Highs and Lows

I’ve been a father for one week now, and it’s been a crazy adventure already. We’ve experienced some amazing highs, and some devastating lows. My son is awesome. He’s growing, eating and getting less yellow. He’s been seen three times for jaundice, but the doctor feels good about it going away on its own. Brooke is doing good too. She had a very rough labor, and she’s healing slowly, but each day she gets a little better. Even the post-pregnancy weepies have been manageable. 

Side note: For those that don’t know, your wife/significant other will lose her mind over some relatively trivial thing in the first few days after the baby is born. Do not try to console her, you cannot relate. If possible, find another woman for her to talk to, it will be good for you both.

I feel like I’m really going to be good at this dad thing. Parker seems to like me. I can’t wait for him to grow and for his personality to develop. Right now he’s just this little thing that poops, cries and eats, that also happens to look like me. I love him so much already though.

So what about those devastating lows? Well in mid-September our three year old bulldog, Berkeley, started to limp. The vet gave him some pain meds, and his limp got worse. Several vet trips, x-rays, and a specialist appointment later, things look grim. The specialist called me today and said he was 99 percent sure Berkeley has bone cancer. It’s extremely rare for a dog his age and breed, so there’s a sliver of a chance it’s something else, but it’s not likely. The median life expectancy for a dog with his condition is about six months. That really sucks.

What’s tough about dogs is that you can’t let them know what they mean to you. Yes they love you unconditionally, but they don’t know how much you love them back. So since I can’t get it through his head, I’ll type it here:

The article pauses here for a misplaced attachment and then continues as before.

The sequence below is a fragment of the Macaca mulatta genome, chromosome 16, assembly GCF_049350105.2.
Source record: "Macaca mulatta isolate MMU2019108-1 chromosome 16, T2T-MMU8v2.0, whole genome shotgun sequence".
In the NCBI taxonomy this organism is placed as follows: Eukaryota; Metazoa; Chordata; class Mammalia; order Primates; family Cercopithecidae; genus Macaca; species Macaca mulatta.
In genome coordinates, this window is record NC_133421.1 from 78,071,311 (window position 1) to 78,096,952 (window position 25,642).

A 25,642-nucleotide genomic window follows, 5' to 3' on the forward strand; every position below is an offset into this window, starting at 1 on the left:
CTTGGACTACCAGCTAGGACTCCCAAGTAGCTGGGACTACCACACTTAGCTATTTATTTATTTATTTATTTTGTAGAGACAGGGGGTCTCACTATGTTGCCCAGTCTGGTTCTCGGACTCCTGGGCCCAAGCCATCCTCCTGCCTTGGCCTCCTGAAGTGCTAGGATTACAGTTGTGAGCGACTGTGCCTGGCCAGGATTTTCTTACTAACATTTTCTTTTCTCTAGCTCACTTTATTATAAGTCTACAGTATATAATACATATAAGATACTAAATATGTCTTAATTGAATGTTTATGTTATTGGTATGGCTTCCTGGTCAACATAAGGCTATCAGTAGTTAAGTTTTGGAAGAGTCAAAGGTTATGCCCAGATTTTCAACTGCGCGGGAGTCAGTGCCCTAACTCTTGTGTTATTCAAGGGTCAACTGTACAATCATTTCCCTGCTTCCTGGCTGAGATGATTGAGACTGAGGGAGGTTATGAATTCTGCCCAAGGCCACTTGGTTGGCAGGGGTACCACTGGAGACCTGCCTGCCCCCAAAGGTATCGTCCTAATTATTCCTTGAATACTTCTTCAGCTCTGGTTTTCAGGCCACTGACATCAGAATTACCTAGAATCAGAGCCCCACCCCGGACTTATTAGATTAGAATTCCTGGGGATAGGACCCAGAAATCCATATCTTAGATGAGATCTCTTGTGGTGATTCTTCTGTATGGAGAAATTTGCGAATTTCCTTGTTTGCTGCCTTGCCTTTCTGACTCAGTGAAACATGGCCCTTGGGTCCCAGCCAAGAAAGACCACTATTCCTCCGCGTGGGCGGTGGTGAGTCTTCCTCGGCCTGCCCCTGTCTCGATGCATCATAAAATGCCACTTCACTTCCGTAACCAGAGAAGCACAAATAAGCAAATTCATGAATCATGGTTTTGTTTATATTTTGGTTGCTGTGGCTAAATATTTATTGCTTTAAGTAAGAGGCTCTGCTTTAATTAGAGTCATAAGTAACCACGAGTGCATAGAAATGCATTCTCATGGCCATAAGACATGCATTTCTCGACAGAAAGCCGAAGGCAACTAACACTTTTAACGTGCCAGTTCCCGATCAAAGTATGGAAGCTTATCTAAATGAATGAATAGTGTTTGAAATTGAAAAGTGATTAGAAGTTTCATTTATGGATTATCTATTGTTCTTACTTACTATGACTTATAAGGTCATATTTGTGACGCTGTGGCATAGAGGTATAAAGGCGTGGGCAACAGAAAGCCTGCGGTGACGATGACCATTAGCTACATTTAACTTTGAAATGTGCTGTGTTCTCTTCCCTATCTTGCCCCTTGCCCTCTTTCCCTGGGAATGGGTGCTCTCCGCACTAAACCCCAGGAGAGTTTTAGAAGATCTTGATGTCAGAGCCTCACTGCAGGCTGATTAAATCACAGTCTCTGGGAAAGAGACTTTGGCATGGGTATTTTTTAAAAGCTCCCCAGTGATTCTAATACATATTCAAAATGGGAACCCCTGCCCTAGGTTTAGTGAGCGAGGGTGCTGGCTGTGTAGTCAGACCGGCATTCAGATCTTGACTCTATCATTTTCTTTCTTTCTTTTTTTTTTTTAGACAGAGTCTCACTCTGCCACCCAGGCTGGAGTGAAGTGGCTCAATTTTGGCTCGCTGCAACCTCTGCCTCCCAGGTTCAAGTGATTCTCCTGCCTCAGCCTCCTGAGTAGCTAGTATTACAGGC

I love you. I am not a man of many friends, and I count you among my closest. When we moved to Charlotte, just me you and Brooke in the Uhaul, we were so excited to bring you on our adventure. We always wanted a bulldog, and you were perfect. Every time I see a UHaul I still think about you climbing around on the over-sized dashboard as we drove from Arkansas to North Carolina.

In Charlotte, when it took me months to find a job, and I learned tough lessons on pride, budgeting, anxiety and worry, you comforted me. We would walk in the afternoon and you would listen with that dopey smile as I told you about the jobs I applied for and how sure I was this next one was it. In that first apartment you would sit on our old green couch and stare out our second story window, soaking in the sun and letting your happiness radiate out to us. We had just enough money to feed ourselves, and feed you. You didn’t know how rough it got, you just kept plugging along, so I did too.

In 2010, when I worked from home at my last job, you were my coworker. You kept me sane in that little spare room, and your contented snores from behind me warmed my heart. Your simple happiness never failed to settle my nerves when I was stressed. Every day I would sit down at my desk with my coffee, and you would hop up on the bed behind me and huff that slobbery sigh that said, “I’m happy here.” I was happy you were there too.

In 2011 I got a new job, and you were always the first to greet me when I got home. The funny dance you would do as you galloped my way was something I cherished. I knew you loved me, that I was your Austin. In May, we bought our first home. We had you in mind of course—a big backyard that you could run and play in. It still doesn’t have a fence though.

And now here we are, just three years in. You’ve been dealt a bad hand friend, and I’m truly sorry about that. I had hoped you’d grow old here in this house, and my son would come to know you and love you as I do. It’s not fair. Not at all. With Parker’s birth you had to drop down a wrung in the importance ladder of the family. But that doesn’t mean you aren’t loved. You were the first member of our little family, and I’ll never forget what you’ve done for me. These next few months will be rough. The pain in your knee will get worse, and I’ll shed many more tears. We’re going to make sure you’re as comfortable as possible. I hope you know that I love you. You are more than my dog, you are my friend.

Thank you for everything Berkeley. You will be missed, and you will always be loved.

Your friend,